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Court Prevents LA Abortion Law From Going Into Effect


Whole Woman’s Health remains effective in the Fifth Circuit, for now:

The Supreme Court on Thursday blocked a Louisiana law that its opponents say could have left the state with only one doctor in a single clinic authorized to provide abortions.

The vote was 5 to 4, with Chief Justice John G. Roberts Jr. joining the court’s four-member liberal wing.

The law, enacted in 2014, requires doctors performing abortions to have admitting privileges at nearby hospitals. In 2017, Judge John W. deGravelles of the Federal District Court in Baton Rouge struck down the law, saying that such doctors were often unable to obtain admitting privileges for reasons unrelated to their competence and that the law created an undue burden on women’s constitutional right to abortion.

The Louisiana law, Judge deGravelles ruled, was essentially identical to one from Texas that the Supreme Court struck down in a 2016 decision, Whole Woman’s Health v. Hellerstedt. Justice Stephen G. Breyer, writing for the majority in the 2016 decision, said courts must consider whether the claimed benefits of laws putting restrictions on abortion outweigh the burdens they placed on the constitutional right to the procedure.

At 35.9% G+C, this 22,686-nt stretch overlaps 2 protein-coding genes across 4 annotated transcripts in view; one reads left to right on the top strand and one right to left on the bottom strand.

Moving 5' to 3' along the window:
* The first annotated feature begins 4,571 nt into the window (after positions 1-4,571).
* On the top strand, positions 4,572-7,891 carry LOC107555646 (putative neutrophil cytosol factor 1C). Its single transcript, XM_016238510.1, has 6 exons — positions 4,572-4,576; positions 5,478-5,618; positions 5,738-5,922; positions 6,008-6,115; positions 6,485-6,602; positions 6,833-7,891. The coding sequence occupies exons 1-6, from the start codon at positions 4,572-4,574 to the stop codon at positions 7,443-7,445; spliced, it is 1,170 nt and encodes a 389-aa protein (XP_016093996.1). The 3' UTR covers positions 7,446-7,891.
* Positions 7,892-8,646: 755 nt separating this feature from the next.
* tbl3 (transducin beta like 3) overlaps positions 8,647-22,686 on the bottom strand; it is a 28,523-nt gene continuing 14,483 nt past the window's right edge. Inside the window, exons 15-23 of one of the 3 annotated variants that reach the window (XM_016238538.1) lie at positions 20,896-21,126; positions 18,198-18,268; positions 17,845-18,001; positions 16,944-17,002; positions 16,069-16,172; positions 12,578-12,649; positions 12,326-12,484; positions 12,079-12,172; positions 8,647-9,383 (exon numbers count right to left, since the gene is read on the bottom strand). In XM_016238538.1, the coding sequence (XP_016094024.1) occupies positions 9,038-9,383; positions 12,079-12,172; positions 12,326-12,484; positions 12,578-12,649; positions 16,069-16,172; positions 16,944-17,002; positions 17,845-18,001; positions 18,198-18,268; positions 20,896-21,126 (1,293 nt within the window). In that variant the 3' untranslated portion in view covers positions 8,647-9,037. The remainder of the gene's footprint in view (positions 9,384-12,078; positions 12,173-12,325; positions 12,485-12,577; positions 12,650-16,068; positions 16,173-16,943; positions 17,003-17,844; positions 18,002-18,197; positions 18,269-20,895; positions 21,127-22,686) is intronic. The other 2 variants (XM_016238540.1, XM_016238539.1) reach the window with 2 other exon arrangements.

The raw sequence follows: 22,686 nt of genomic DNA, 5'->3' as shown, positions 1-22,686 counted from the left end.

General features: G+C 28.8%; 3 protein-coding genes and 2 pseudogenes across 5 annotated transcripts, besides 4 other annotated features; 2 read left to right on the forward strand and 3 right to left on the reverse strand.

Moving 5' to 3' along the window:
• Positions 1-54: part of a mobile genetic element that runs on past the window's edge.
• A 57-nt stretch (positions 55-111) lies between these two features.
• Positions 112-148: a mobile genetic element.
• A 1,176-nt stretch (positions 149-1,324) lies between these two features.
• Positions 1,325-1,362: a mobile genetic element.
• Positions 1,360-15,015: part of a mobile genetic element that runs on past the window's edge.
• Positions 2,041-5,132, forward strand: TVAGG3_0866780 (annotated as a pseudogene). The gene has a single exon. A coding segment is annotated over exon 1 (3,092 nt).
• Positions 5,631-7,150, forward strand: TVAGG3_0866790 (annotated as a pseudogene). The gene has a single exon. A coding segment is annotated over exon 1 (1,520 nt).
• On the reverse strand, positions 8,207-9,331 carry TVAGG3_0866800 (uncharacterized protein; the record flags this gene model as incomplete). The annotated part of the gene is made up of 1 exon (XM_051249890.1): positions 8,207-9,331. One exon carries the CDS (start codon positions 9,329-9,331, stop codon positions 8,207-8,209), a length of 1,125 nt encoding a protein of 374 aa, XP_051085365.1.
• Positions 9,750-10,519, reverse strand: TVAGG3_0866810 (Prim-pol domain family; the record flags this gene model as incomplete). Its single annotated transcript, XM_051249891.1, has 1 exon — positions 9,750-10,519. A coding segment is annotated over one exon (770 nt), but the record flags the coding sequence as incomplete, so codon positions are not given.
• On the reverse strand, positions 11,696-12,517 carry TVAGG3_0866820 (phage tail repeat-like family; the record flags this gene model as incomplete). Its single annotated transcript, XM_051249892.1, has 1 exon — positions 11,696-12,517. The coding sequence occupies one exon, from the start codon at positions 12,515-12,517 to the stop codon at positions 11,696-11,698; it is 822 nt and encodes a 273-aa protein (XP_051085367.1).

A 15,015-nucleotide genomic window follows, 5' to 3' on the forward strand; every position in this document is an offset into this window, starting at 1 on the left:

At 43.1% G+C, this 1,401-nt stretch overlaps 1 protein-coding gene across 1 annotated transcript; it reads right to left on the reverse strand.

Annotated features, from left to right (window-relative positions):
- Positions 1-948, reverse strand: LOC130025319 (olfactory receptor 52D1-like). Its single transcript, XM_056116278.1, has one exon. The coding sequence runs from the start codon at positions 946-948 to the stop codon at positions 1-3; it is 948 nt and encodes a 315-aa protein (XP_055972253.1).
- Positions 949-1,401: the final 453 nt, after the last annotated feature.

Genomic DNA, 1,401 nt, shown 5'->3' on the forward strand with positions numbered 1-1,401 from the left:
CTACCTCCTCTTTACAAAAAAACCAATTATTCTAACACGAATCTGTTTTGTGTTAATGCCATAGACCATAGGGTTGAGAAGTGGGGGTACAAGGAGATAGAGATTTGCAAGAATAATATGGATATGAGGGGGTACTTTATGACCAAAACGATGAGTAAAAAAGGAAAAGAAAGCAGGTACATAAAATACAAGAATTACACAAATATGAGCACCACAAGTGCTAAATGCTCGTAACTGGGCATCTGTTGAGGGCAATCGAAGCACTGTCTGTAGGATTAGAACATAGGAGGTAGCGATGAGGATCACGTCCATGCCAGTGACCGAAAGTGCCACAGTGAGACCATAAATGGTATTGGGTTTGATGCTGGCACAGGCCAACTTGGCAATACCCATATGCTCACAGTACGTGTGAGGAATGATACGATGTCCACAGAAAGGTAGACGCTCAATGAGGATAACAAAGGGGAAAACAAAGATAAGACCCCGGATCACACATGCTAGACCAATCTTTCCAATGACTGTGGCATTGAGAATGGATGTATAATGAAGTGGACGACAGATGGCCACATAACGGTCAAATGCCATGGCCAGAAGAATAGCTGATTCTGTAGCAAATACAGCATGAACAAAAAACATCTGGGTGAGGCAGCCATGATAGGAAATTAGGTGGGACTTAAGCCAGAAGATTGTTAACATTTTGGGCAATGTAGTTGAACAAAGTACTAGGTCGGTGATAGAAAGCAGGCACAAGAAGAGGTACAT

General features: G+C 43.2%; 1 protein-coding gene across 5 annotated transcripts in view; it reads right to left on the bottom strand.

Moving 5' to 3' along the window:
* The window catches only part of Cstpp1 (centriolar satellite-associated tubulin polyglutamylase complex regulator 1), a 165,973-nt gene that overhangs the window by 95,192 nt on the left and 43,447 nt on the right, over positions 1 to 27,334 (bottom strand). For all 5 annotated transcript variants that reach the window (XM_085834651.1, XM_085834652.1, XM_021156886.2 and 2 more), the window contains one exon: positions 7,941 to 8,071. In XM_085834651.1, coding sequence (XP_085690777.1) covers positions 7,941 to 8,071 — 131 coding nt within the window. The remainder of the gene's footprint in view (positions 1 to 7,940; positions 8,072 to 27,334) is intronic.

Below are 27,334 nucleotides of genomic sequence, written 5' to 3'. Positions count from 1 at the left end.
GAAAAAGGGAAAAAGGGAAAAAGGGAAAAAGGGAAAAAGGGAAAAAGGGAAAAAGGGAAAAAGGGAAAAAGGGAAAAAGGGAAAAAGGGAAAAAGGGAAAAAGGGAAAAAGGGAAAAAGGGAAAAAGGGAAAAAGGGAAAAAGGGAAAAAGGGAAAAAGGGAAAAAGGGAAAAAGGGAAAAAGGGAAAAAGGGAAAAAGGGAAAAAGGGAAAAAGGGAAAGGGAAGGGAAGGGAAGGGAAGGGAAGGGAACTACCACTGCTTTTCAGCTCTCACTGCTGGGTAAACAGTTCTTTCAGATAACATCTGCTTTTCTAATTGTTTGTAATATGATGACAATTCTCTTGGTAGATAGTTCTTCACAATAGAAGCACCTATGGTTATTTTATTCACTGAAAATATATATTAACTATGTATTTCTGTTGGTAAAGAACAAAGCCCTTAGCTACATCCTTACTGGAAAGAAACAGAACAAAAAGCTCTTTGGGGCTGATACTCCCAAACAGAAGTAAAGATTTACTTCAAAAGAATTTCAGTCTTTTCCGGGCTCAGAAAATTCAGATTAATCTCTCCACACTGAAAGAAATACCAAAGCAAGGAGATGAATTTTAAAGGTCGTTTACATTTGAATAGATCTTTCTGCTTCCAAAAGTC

You’ll never guess who dissented, arguing that Lousiania should be allowed to continue to enforce a law essentially identical to the Texas statute the Court ruled unconstitutional in 2016:

The key thing to remember here is that Collins is a liar, not an idiot.

Anyway, it remains overwhelmingly likely that next term Roberts will join Justice Bart O’Kavanaugh and the three other Republican nominees to overrule Whole Woman’s Health, but I suppose not allowing 5CA to simply nullify it isn’t nothing.

…let us also remember that Roberts is a really terrible justice on net, and here he casts a fifth vote fully in the spirit of Korematsu II:

The U.S. Supreme Court has lifted the stay of execution after voting 5-4 in favor of the state. Justices Elena Kagan, Ruth Bader Ginsburg, Stephen Breyer, and Sonia Sotomayor dissented.

Kagan issued a dissenting opinion. “Under [the state’s] policy, a Christian prisoner may have a minister of his own faith accompany him into the execution chamber to say his last rites. But if an inmate practices a different religion—whether Islam, Judaism, or any other—he may not die with a minister of his own faith by his side. That treatment goes against the Establishment Clause’s core principle of denominational neutrality,” she wrote.

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